It is common to think of the US as the rip-roaring home of market capitalism, at least as compared to most other high-income countries round the world. But this belief sits uncomfortably with the fact that US corporate tax rates are among the highest in the world. The Congressional Budget Office has published "International Comparisons of Corporate Income Tax Rates" (March 2017). It's a short just-the-facts report, with lots of tables and figures.
In most G20 countries, effective corporate tax rates declined from 2003 to 2012 — mainly because of reductions in top statutory rates. The decline in the U.S. rate was relatively small. As a result of small reductions, on average, in state tax rates, it dropped by less than half a percentage point between 2003 and 2012. By 2012, the U.S. rate was the fourthhighest among G20 countries. The largest declines were driven by a combination of changes. Italy’s rate dropped by 36 percentage points because of a reduction in the top statutory rate and the introduction of a tax allowance for corporate equity. In Canada, the 12 percentage-point decline was caused by a reduction in the top statutory rate and an acceleration of cost recovery allowances for equipment. Reductions in four countries’ top statutory corporate tax rates were accompanied by a deceleration of cost recovery allowances. In Germany and Turkey, the effect of the reduction in the statutory rate was greater than the effect of the change in the allowances, leading to reductions in the effective corporate tax rates. The opposite was true in India and the United Kingdom, where effective corporate tax rates rose.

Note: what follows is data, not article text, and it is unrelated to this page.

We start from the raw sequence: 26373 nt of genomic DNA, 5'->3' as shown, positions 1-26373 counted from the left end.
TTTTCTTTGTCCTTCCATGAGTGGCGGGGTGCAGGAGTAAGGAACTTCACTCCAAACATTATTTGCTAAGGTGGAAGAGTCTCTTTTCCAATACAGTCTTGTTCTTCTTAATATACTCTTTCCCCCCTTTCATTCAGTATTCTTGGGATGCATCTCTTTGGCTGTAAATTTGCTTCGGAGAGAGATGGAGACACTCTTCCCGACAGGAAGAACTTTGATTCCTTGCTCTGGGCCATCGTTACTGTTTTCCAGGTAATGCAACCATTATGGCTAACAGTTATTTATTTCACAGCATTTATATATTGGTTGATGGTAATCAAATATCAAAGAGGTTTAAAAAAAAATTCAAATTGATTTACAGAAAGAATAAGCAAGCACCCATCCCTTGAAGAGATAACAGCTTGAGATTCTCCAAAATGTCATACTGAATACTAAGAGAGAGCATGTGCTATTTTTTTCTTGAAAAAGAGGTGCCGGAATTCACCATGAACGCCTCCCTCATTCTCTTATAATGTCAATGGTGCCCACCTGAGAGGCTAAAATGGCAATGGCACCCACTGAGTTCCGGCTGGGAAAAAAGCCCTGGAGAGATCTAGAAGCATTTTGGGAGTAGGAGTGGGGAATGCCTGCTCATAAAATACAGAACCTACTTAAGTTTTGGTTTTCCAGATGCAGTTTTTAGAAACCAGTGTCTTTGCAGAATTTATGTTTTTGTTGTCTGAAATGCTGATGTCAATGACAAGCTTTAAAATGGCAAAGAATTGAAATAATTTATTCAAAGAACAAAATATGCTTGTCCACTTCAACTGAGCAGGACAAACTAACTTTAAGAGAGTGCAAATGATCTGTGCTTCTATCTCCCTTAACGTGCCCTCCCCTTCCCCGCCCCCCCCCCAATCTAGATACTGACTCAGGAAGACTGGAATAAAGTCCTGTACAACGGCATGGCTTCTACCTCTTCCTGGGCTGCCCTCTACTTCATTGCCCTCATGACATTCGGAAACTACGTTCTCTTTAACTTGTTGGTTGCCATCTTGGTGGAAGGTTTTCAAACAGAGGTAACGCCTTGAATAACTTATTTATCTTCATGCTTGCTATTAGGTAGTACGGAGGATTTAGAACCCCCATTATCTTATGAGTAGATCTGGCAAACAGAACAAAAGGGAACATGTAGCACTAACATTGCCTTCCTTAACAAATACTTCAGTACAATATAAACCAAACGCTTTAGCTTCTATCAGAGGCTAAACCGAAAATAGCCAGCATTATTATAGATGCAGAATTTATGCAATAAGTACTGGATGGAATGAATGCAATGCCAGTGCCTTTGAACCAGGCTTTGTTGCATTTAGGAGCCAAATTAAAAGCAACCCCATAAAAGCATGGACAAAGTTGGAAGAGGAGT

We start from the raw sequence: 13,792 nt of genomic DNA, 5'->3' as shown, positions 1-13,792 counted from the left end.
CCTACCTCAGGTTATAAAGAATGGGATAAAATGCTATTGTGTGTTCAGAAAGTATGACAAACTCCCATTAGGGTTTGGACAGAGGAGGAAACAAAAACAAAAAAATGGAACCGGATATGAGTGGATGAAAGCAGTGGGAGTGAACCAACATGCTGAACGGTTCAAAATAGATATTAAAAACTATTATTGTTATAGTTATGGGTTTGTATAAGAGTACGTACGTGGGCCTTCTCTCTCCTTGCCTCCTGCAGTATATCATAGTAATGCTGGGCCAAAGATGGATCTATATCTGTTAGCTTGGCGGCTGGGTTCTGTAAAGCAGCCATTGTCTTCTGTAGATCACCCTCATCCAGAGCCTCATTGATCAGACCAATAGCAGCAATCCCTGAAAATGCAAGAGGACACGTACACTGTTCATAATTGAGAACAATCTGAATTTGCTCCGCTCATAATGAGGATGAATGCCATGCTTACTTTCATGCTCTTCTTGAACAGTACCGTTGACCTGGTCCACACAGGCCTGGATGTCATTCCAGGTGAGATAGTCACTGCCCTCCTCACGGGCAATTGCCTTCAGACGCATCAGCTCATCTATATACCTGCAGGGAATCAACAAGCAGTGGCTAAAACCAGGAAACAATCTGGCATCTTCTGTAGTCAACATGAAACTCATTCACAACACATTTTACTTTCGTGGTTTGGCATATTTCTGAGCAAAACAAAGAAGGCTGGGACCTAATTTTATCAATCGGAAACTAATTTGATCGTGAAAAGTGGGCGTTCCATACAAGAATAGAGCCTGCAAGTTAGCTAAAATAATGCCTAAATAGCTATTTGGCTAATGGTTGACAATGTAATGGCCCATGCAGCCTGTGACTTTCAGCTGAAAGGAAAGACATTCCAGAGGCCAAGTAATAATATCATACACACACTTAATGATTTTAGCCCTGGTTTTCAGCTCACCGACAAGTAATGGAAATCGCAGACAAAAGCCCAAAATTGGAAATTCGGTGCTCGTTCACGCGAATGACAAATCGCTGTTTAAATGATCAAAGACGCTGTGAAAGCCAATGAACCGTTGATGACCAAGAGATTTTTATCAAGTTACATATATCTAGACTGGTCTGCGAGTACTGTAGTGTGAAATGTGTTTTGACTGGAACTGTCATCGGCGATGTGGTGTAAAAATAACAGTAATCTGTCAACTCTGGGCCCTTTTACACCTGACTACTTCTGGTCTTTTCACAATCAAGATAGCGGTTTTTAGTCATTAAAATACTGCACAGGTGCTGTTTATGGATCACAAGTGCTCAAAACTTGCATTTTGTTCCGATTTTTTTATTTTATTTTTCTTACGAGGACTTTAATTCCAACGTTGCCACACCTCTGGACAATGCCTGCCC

In Argentina and Brazil, two of the three countries whose top statutory tax rates were unchanged from 2003 to 2012, effective corporate tax rates remained the same. Australia’s effective corporate tax rate declined because of an acceleration of its cost recovery allowances.